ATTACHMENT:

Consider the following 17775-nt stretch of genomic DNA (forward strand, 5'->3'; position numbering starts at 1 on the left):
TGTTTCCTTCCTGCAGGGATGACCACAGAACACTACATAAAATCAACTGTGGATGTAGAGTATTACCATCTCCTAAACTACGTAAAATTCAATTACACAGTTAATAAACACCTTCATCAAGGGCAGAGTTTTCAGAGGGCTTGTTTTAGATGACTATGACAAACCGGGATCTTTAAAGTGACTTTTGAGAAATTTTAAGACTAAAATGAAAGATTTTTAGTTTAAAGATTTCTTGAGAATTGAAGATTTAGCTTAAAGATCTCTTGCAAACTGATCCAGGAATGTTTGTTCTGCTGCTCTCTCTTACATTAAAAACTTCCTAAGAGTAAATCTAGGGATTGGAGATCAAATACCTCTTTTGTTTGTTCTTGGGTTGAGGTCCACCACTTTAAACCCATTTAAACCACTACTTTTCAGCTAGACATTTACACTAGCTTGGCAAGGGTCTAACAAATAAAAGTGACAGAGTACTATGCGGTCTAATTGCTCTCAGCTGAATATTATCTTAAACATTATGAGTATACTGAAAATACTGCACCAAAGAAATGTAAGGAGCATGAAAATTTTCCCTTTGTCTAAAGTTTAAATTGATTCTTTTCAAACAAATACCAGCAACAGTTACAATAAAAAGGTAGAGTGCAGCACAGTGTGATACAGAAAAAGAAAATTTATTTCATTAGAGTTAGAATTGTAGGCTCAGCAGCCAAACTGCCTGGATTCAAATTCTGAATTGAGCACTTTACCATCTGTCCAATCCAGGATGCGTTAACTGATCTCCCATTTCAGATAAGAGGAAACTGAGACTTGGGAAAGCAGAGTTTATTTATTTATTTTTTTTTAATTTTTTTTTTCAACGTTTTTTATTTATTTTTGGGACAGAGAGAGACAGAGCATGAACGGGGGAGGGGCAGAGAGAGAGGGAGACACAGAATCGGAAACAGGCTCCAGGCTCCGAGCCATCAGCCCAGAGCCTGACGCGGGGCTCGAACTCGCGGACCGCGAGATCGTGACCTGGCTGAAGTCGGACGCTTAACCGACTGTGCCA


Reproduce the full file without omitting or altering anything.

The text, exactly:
Consider the following 17775-nt stretch of genomic DNA (forward strand, 5'->3'; position numbering starts at 1 on the left):
TGTTTCCTTCCTGCAGGGATGACCACAGAACACTACATAAAATCAACTGTGGATGTAGAGTATTACCATCTCCTAAACTACGTAAAATTCAATTACACAGTTAATAAACACCTTCATCAAGGGCAGAGTTTTCAGAGGGCTTGTTTTAGATGACTATGACAAACCGGGATCTTTAAAGTGACTTTTGAGAAATTTTAAGACTAAAATGAAAGATTTTTAGTTTAAAGATTTCTTGAGAATTGAAGATTTAGCTTAAAGATCTCTTGCAAACTGATCCAGGAATGTTTGTTCTGCTGCTCTCTCTTACATTAAAAACTTCCTAAGAGTAAATCTAGGGATTGGAGATCAAATACCTCTTTTGTTTGTTCTTGGGTTGAGGTCCACCACTTTAAACCCATTTAAACCACTACTTTTCAGCTAGACATTTACACTAGCTTGGCAAGGGTCTAACAAATAAAAGTGACAGAGTACTATGCGGTCTAATTGCTCTCAGCTGAATATTATCTTAAACATTATGAGTATACTGAAAATACTGCACCAAAGAAATGTAAGGAGCATGAAAATTTTCCCTTTGTCTAAAGTTTAAATTGATTCTTTTCAAACAAATACCAGCAACAGTTACAATAAAAAGGTAGAGTGCAGCACAGTGTGATACAGAAAAAGAAAATTTATTTCATTAGAGTTAGAATTGTAGGCTCAGCAGCCAAACTGCCTGGATTCAAATTCTGAATTGAGCACTTTACCATCTGTCCAATCCAGGATGCGTTAACTGATCTCCCATTTCAGATAAGAGGAAACTGAGACTTGGGAAAGCAGAGTTTATTTATTTATTTTTTTTTAATTTTTTTTTTCAACGTTTTTTATTTATTTTTGGGACAGAGAGAGACAGAGCATGAACGGGGGAGGGGCAGAGAGAGAGGGAGACACAGAATCGGAAACAGGCTCCAGGCTCCGAGCCATCAGCCCAGAGCCTGACGCGGGGCTCGAACTCGCGGACCGCGAGATCGTGACCTGGCTGAAGTCGGACGCTTAACCGACTGTGCCA